With students dropping into the nascent months of the school year, they’ll begin to form friendships, build camaraderie, and potentially have their interest stoked in group activities that are the natural progression of these things: sports. Football, basketball and wrestling are all popular Fall season sports, but there’s one black sheep of the sports family that’s looking for recognition. That sport is Ultimate Frisbee.

The non-physical sport — involving not much else besides willing bodies and a frisbee — is easy to dismiss, but Grant Boyd, executive director of ultimate frisbee league Southern California Youth Ultimate, feels the sport should be taken just as seriously as others.

Boyd has been running a beach league for the sport in Santa Monica for several years, but with the opening of Lincoln Middle School’s new field and a City invitation to use that space, Boyd is trying to get more eyes on the sport.

“Quite frankly, it’s just a really cool sport,” Boyd says with a laugh. “Most people consider it an alternative to traditional sports, but we feel it’ll revolutionize how parents and kids see sports. We develop great athletes and people.”

For those unfamiliar, Boyd calls the sport a mixture of basketball-meets-soccer-meets-football, with teams throwing a frisbee to teammates (a la football), taking a few steps per possession (basketball-ish) in order to get to an end zone (football). But what can be revolutionary about tossing a frisbee around?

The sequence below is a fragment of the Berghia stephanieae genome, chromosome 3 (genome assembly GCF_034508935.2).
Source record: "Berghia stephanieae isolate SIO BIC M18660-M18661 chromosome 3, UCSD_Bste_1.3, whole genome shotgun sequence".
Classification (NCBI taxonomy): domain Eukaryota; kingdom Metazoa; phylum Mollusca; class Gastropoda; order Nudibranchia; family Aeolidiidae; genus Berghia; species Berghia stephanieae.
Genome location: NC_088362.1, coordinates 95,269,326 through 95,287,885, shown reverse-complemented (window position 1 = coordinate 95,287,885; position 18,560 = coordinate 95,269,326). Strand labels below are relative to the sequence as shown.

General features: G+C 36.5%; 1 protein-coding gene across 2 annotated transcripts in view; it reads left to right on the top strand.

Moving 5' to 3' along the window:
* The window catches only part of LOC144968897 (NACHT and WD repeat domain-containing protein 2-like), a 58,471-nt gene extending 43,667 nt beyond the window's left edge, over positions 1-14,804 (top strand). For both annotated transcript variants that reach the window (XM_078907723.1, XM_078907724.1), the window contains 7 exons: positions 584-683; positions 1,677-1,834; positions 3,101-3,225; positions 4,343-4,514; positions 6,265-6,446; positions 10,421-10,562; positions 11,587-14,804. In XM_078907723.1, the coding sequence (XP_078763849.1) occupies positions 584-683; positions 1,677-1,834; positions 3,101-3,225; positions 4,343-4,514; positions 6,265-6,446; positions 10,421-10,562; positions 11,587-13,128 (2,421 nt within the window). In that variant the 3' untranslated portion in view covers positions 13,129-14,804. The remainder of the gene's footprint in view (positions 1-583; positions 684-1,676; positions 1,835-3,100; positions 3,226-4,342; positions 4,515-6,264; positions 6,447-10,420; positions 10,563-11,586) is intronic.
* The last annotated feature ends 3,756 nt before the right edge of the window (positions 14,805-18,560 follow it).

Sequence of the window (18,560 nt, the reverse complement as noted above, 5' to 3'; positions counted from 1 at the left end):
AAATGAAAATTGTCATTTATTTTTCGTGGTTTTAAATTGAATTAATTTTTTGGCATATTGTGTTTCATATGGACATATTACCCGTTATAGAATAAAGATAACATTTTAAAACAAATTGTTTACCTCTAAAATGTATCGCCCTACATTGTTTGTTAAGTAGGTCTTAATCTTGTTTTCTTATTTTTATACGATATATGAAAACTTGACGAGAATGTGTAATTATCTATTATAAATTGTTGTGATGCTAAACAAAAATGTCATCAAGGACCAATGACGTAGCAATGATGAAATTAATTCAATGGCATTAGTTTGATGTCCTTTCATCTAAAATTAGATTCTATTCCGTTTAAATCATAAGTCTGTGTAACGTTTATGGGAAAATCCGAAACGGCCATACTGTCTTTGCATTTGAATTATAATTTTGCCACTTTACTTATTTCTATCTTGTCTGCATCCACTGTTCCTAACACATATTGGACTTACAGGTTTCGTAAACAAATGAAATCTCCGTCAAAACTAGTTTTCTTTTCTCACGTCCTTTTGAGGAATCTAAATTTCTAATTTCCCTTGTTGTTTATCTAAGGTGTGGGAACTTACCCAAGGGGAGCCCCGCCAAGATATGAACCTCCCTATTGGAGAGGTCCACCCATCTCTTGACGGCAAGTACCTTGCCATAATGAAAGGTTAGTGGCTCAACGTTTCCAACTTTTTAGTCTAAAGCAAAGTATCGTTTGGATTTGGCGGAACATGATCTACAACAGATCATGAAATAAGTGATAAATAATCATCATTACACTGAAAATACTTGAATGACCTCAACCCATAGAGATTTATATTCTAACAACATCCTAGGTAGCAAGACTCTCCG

Boyd says two things, mainly, with the first being non-contact. In an age of concussion awareness, he says a non-contact sport is a “no-brainer” with Ultimate Frisbee avoiding lifetime injuries that other more physical sports could possibly accrue with their players.

Next would be self-officiating. “We’re teaching [players] peaceful conflict resolution. How to have discussions with an opponent in a possibly heated moment. To actually listen to another human being, see their perspective and reach a reasonable solution is the rules, but it’s also a life lesson.”

Jennifer Morgerman, a parent who helped nudge the City to allow the sport at Lincoln Middle School’s field, is passionate about the sport.

She says the non-contact and peaceful resolution aspects appealed to her (“Doesn’t that demonstrate exactly the kind of world we want to show our kids, especially right now?”), but the inclusiveness of the sport made her a lifelong fan.

“Ultimate appeals to the kind of kid I see a lot of, one that I think often gets left out of team sports …  This is the kid who would love it and really benefit from it, but for whatever reason … more traditional offerings are just not the right fit for them.”

Boyd is taking steps to introduce the sport to schools, attempting to make it an official sport.  

He’s worked with the afterschool program LA’s Best and has done Ultimate Frisbee clinics with CREST Sports, a non-competitive Santa Monica recreational program. His biggest dreams are seeing the sport as a varsity sport someday and hopefully even see it in the Olympics.

Yes, the Olympics.

The International Olympic Committee recently recognized frisbee as a sport, opening up eligibility for a 2024 or 2028 run for the sport.  

“It would be incredibly cool for Santa Monica to start producing talents and developing athletes to be the face of Ultimate Frisbee. This could be ground zero for the beginning of that.”

SCYU’s Back to School sessions begin September 7. For more information on Boyd and Ultimate Frisbee, visit SCYU.org


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